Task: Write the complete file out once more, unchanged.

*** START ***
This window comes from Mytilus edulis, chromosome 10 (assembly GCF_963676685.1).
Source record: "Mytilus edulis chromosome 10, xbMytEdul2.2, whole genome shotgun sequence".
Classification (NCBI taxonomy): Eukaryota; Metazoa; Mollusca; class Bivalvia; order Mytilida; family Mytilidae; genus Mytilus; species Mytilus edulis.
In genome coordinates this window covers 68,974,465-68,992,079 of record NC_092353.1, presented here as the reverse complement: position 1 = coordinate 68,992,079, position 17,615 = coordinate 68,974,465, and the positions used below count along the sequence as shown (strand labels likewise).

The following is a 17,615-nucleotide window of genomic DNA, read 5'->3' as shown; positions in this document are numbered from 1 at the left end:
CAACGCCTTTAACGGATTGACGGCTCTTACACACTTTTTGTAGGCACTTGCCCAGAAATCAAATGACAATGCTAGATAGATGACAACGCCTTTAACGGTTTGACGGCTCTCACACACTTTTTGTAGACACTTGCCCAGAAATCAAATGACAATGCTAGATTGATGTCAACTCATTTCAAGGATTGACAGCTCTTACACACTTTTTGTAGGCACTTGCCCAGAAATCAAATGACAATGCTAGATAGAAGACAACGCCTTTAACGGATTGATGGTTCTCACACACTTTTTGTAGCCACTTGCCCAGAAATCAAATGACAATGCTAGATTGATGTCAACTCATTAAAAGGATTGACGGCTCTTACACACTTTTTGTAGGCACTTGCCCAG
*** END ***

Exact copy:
This window comes from Mytilus edulis, chromosome 10 (assembly GCF_963676685.1).
Source record: "Mytilus edulis chromosome 10, xbMytEdul2.2, whole genome shotgun sequence".
Classification (NCBI taxonomy): Eukaryota; Metazoa; Mollusca; class Bivalvia; order Mytilida; family Mytilidae; genus Mytilus; species Mytilus edulis.
In genome coordinates this window covers 68,974,465-68,992,079 of record NC_092353.1, presented here as the reverse complement: position 1 = coordinate 68,992,079, position 17,615 = coordinate 68,974,465, and the positions used below count along the sequence as shown (strand labels likewise).

The following is a 17,615-nucleotide window of genomic DNA, read 5'->3' as shown; positions in this document are numbered from 1 at the left end:
CAACGCCTTTAACGGATTGACGGCTCTTACACACTTTTTGTAGGCACTTGCCCAGAAATCAAATGACAATGCTAGATAGATGACAACGCCTTTAACGGTTTGACGGCTCTCACACACTTTTTGTAGACACTTGCCCAGAAATCAAATGACAATGCTAGATTGATGTCAACTCATTTCAAGGATTGACAGCTCTTACACACTTTTTGTAGGCACTTGCCCAGAAATCAAATGACAATGCTAGATAGAAGACAACGCCTTTAACGGATTGATGGTTCTCACACACTTTTTGTAGCCACTTGCCCAGAAATCAAATGACAATGCTAGATTGATGTCAACTCATTAAAAGGATTGACGGCTCTTACACACTTTTTGTAGGCACTTGCCCAG